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Maria, a rare Category 5 storm at the top end of the five-step Saffir-Simpson scale, churned in the eastern Caribbean about 110 miles (175 km) southeast of St. Croix in the US Virgin Islands, US forecasters said.
It was carrying maximum sustained winds of 160 miles per hour (260 km per hour), the US National Hurricane Center (NHC) said, describing Maria as "potentially catastrophic."
The storm ploughed into Dominica, a mountainous country of 72,000 people, late on Monday causing what Prime Minister Roosevelt Skerrit called "mind-boggling" destruction. Maria was carrying 155-mph (250-kph) winds when it hit, the NHC said.
"The winds have swept away the roofs of almost every person I have spoken to or otherwise made contact with," Skerrit said on Facebook, noting that his own residence had been hit too. He added that his focus was now on rescuing people who might be trapped, and getting medical help for the injured.
Just to the north of Dominica, the French overseas territory of Guadeloupe appeared to have been hit hard. The Guadeloupe prefecture said in a Twitter post that one person was killed by a falling tree and at least two people were missing in a shipwreck.
Some roofs had been ripped off, roads were blocked by fallen trees, 80,000 households were without power and there was flooding in some southern coastal areas, the prefecture said.
Video footage released by the prefecture showed tree-bending winds whipping ferociously through deserted streets and shaking lamp posts when the storm first hit.
The region was punched just days ago by Hurricane Irma, which ranked as one of the most powerful Atlantic storms on record. Irma devastated several small islands, including Barbuda and the US Virgin Islands of St. Thomas and St. John, and caused heavy damage in Cuba and Florida, killing at least 84 people in the Caribbean and the US mainland.
Maria was expected to remain an extremely dangerous category 4 or 5 hurricane until it passed near or over the Virgin Islands overnight and Puerto Rico on Wednesday, the NHC said.
It was expected to pass near St. Croix, the part of the US Virgin Islands that escaped the brunt of Irma on Sept. 6. The head of emergency services for the US Virgin Islands, Mona Barnes, urged residents to go to designated shelters.
"You're not making a wise decision by trying to stay at home by yourself and ride this storm out," Barnes said.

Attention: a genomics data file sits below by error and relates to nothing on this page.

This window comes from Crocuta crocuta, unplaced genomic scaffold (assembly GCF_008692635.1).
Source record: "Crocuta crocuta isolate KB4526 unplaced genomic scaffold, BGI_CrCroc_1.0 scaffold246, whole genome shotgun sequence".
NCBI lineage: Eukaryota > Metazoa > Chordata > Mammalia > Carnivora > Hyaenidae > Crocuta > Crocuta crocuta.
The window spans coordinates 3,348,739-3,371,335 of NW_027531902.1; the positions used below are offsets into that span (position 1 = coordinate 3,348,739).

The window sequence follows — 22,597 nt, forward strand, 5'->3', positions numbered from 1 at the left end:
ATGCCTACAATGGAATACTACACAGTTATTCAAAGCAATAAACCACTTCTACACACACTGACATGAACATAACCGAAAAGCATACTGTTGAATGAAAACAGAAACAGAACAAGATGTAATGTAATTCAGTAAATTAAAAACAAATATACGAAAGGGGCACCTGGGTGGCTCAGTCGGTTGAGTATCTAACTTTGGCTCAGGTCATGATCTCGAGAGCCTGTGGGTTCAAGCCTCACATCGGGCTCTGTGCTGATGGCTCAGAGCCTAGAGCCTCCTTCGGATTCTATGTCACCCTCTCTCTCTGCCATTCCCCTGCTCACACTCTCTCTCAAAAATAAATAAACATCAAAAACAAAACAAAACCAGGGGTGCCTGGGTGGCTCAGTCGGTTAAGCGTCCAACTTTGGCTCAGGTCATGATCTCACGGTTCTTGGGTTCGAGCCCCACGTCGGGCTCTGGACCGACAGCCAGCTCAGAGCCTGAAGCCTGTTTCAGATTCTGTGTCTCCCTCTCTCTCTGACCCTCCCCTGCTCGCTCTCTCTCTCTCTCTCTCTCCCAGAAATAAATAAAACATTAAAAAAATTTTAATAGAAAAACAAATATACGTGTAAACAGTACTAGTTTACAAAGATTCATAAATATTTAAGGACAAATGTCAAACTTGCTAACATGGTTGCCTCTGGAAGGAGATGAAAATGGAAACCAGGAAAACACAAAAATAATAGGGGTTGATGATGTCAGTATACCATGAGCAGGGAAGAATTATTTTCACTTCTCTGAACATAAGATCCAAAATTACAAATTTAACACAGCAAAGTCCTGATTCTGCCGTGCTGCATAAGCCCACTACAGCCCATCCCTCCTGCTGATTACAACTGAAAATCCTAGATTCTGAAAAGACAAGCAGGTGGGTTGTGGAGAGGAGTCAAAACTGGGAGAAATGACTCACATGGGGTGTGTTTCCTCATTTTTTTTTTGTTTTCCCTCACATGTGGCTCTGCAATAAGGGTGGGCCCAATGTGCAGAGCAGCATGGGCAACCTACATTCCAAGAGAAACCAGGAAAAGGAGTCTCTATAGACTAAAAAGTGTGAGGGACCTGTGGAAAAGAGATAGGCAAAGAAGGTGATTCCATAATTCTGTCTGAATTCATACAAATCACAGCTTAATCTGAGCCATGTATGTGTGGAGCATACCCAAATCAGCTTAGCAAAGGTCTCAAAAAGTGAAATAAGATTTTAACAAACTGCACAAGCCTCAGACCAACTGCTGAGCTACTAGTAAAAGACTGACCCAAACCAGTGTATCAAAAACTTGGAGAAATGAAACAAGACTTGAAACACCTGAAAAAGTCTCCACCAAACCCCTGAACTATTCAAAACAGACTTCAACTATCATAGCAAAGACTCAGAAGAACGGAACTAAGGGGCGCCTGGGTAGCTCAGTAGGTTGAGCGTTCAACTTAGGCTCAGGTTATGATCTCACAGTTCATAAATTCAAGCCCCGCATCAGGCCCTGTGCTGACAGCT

St. Croix is home to about 55,000 year-round residents, roughly half of the entire territory's population.
The governor of the US Virgin Islands, Kenneth Mapp, said on Monday evening most inhabitants of the island would be without electricity for weeks.
Shelter in a bathtub
People choosing to stay in their homes should consider climbing into a second-floor bathtub and pulling a mattress over them to stay safe in the event they lose their roofs, Mapp said.
Maria was predicted to be the worst storm to hit St. Croix since Hugo, a Category 4 storm, in 1989. The territory's two other main islands, St. Thomas and St. John, which lie to the north of St. Croix, sustained widespread and heavy damage from Irma.
Puerto Rico, a US territory with about 3.4 million inhabitants, avoided a direct hit from Irma two weeks ago as that storm skirted north, although it still saw damage.
Puerto Rico's governor, Ricardo Rossello, urged residents to go to official shelters, saying, "It's time to act and look for a safe place if you live in flood-prone areas or in wooden or vulnerable structures."
Shelters in Puerto Rico have capacity for nearly 70,000 people, but Puerto Rico Housing Secretary Fernando Gil said he was concerned that only 299 people had taken refuge in official centers as of Tuesday morning.
Parts of Puerto Rico could see up to 25 inches (64 cm) of rain, the NHC said.
In Saint Martin, where nearly a third of all buildings on the Dutch half of the island were destroyed by Irma, the airport and harbor were closed ahead of Maria's approach.
"Saint Martin is the big concern because a lot of homes lost their roofs. They are vulnerable to a lot of rain, which will only make the situation worse," said Paul Middelberg, a spokesman for the Dutch navy.
Maria is the 13th named Atlantic storm of the year, the seventh hurricane so far this season and the fourth major hurricane - defined as Category 3 or higher - following Harvey, Irma and Jose, the NHC said. Those numbers are all above average for a typical season, which runs from June 1 to Nov. 30.